Dr. Sarah Ballantyne, author of The Paleo Approach: Reverse Autoimmune Disease and Heal Your Body, advises that we need to be eating more than just the typical muscle meats like steaks, roasts, or filets. She says we need the nutrition that can only be found in places like organ meats, bones, cartilage and other less well known portions. Dr. Cate Shanahan, author of Deep Nutrition: Why Your Genes Need Traditional Food, has two entire categories in her Four Pillars of ancient cuisine dedicated to Organ Meats and Meat on the Bone. Liver and other organ meats contain essential nutrients like omega-3 fats plus vitamins and minerals like B vitamins, folic acid, iron and CoQ10 deficient in our modern society. Dr. Weston Price himself was the pioneer over 75 years ago promoting the necessity of including organ meats in our diet. His book Nutrition and Physical Degeneration shared vivid illustrations showing exactly what happens when we neglect this storehouse of nutrition.
But I don’t like liver!I don’t know how to cook heart!My kids won’t touch that!It tastes weird!
I hear you. But I have an organ meat recipe for you that doesn’t look gross, doesn’t have a strange texture and best of all it tastes delicious! In fact my kids were at that awkward, picky stage when I first started feeding it to them, and they loved it! So give it a try, I think you’ll be pleasantly surprised.
I buy frozen grassfed beef liver or heart from a local rancher who delivers to our area once a month. I thaw them only enough that I can cut them up into 1/4 lb chunks and then wrap them in wax paper and freeze in ziploc bags. The night before I want to make the sausage I pull out a chunk and let it thaw in the refrigerator overnight. You can use 1/4 lb of pork, chicken, duck or goose liver or heart as well. The important part is that the organs came from animals who were raised outdoors in the sunshine eating grass and forage, because access to sunlight means the organs will be good sources of vitamin D and access to green grass means plenty of vitamin A.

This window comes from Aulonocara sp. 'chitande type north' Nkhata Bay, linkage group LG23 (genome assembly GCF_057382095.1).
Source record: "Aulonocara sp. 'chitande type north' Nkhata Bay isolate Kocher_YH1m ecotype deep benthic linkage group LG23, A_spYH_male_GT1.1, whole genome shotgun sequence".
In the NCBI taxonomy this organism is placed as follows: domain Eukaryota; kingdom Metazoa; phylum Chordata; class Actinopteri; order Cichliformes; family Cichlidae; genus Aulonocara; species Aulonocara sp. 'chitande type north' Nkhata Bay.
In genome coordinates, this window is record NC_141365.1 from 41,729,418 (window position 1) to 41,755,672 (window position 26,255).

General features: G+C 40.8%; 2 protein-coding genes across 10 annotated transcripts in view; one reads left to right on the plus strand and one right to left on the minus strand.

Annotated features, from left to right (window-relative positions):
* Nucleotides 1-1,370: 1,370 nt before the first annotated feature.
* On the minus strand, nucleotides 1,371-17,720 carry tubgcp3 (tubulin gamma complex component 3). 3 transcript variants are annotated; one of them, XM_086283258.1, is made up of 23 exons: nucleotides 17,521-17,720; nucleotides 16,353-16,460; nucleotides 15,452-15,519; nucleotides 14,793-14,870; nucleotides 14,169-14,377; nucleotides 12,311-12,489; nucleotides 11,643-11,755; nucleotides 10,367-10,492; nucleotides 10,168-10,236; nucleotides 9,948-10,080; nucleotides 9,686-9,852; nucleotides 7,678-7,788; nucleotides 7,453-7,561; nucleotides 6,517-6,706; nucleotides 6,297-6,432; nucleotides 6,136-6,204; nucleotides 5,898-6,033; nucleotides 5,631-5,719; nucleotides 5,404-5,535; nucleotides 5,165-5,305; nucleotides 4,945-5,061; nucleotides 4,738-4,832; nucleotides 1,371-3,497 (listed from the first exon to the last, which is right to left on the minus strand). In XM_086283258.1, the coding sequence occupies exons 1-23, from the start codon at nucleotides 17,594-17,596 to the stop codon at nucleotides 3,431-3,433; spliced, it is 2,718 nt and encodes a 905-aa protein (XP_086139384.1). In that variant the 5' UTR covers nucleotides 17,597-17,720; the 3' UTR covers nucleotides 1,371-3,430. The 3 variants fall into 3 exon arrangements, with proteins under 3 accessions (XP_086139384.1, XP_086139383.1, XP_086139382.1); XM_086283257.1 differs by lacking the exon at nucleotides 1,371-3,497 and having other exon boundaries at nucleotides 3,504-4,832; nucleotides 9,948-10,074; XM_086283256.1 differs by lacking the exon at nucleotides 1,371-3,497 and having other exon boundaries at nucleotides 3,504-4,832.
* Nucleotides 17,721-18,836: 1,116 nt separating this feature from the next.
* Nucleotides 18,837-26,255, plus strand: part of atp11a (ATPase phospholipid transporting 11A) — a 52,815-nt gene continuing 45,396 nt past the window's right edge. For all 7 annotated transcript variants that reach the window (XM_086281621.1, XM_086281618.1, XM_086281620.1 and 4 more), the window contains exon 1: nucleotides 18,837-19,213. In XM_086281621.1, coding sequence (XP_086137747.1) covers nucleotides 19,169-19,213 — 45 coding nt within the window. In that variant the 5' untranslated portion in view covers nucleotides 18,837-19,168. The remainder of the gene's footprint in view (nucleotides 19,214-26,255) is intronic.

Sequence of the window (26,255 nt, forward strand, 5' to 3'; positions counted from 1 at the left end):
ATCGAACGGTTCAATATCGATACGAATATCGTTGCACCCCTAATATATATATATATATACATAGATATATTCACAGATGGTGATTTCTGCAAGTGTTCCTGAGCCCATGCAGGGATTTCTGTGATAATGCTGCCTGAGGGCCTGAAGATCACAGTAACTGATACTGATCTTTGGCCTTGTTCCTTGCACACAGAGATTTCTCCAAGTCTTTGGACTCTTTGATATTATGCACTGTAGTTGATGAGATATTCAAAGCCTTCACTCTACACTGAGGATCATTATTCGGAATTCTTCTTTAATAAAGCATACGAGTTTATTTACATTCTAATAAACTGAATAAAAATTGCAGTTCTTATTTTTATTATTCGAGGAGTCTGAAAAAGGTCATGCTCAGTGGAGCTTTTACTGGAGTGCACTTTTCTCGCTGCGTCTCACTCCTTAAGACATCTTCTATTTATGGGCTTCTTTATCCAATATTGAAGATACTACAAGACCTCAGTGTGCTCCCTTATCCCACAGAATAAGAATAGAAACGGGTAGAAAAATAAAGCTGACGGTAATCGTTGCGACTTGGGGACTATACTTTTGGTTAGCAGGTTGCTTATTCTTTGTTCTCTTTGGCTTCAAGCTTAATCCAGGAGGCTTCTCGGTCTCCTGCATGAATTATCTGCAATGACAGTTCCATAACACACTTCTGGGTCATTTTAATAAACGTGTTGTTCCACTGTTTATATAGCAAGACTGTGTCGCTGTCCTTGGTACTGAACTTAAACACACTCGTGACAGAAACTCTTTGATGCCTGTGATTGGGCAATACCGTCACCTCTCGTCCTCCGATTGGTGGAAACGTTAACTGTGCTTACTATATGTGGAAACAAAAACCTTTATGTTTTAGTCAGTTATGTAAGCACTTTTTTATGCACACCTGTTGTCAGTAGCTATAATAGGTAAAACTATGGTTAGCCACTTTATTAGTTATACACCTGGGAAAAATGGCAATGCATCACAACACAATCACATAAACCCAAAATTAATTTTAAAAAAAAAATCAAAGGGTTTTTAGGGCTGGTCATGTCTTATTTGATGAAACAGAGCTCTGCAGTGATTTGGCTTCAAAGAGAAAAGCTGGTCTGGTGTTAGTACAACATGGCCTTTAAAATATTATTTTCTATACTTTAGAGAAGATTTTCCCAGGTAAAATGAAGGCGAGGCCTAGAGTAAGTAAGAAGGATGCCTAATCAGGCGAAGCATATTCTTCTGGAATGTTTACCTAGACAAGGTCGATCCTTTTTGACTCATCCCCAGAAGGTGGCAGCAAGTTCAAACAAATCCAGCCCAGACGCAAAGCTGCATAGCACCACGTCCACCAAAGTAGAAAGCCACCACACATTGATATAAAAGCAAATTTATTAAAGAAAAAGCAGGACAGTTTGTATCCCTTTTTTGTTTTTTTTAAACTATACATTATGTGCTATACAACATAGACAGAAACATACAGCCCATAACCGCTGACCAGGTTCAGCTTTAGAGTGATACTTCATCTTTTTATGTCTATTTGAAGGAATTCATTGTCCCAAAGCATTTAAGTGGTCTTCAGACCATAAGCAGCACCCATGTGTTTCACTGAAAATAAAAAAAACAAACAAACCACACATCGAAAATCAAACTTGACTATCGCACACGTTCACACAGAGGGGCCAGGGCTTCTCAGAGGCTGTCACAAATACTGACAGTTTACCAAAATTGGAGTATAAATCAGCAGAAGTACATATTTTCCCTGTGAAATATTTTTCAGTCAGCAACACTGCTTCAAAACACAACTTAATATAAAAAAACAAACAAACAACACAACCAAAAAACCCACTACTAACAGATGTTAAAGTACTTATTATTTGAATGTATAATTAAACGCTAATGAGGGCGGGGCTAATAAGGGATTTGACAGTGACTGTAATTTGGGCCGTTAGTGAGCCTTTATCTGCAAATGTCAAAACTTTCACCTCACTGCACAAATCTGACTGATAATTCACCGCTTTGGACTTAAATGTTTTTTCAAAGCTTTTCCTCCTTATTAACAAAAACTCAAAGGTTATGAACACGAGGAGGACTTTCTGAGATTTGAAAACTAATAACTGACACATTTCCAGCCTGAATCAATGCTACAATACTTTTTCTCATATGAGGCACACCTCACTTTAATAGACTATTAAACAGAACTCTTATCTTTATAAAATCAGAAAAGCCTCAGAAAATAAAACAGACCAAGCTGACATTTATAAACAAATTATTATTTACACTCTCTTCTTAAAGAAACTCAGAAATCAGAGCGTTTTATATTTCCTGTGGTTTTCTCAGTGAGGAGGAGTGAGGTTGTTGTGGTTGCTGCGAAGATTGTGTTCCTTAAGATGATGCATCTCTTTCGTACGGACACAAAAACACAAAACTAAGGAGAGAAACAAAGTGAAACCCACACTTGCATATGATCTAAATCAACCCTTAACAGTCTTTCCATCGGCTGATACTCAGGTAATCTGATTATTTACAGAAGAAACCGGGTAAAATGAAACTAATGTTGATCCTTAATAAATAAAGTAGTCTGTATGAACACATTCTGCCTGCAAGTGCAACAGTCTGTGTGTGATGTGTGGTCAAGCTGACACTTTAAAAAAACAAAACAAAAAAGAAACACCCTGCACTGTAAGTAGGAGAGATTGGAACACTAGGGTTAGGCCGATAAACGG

Breakfast Pizza makes a fun change of pace for a leisurely weekend brunch, or you can do much of it ahead on the weekend to have it ready for a quick and portable weekday breakfast.
The crust uses durum or semolina flour to add a nice crunchy texture, but you can substitute all-purpose flour if you like. A printable recipe appears below, but I’ve written it out step by step with pictures to illustrate here.
Breakfast Pizza (makes 8) For the crust:
1 3/4 cup white whole wheat flour
1 1/4 cups durum or semolina wheat flour
1 Tblsp pizza herbs (I used Frontier Pizza Seasoning)
1 tsp instant yeast
1 tsp sea salt
2 Tblsp extra virgin olive oil
1 1/4 cups filtered water
For the topping:
4 eggs, preferably from pastured hens
2 cups (8oz) shredded cheese – your choice of cheddar, swiss, colby or Monterey Jack
4 slices of nitrite-free bacon OR 4 oz. of homemade pork or turkey sausage
For the dough, combine all of the crust ingredients in your mixer, bread machine or a large bowl. Mix until the dough comes together and then knead for about five minutes until you have a somewhat shaggy dough. Place the dough in a large, well oiled bowl and cover it with a clean tea towel or oiled plastic wrap. Let the dough rise at least two hours but as long as overnight on the countertop OR you can refrigerate the dough for up to 7 days.
This long rising time allows the flavor to develop as the yeast feeds on the carbohydrates in the flour. This also lets you prepare the dough the night before or even earlier giving you less prep time at breakfast.
For the topping, combine the eggs and cheese in a medium bowl. Cut the bacon into small squares or crumble the sausage into little bits (uncooked) and stir it into the egg mixture. Cover and refrigerate the topping until you are ready to assemble the pizzas.
To bake the pizzas, preheat the oven to 450 degrees and then divide the dough into eight pieces about 3 oz each. (You can make them larger but you’ll get fewer pizzas) Roll the dough into a circle about 5 or 6″ in diameter. Larger circles make thinner crispy crust, smaller circles make thicker chewy crust. To keep the topping from oozing off pinch a little edge around the rim of the circles. Place the circles on lightly greased or parchment lined baking sheets.
Bake the empty crusts for 7-8 minutes. Remove from the oven.* Divide the topping evenly among the crusts and return them to the oven for 14-16 more minutes. The topping should be golden and bubbly. Remove from the oven and serve hot or let them cool on a cooling rack until you are ready to eat.
*You can stop at this point and let the par-baked crusts cool and freeze them in a zip-top freezer bag. To use later just let them thaw a bit, top them and bake as directed for the second baking with the topping.
These little pizzas are very portable. They are full of healthy proteins and fats and make a fun way to get more eggs into your kids.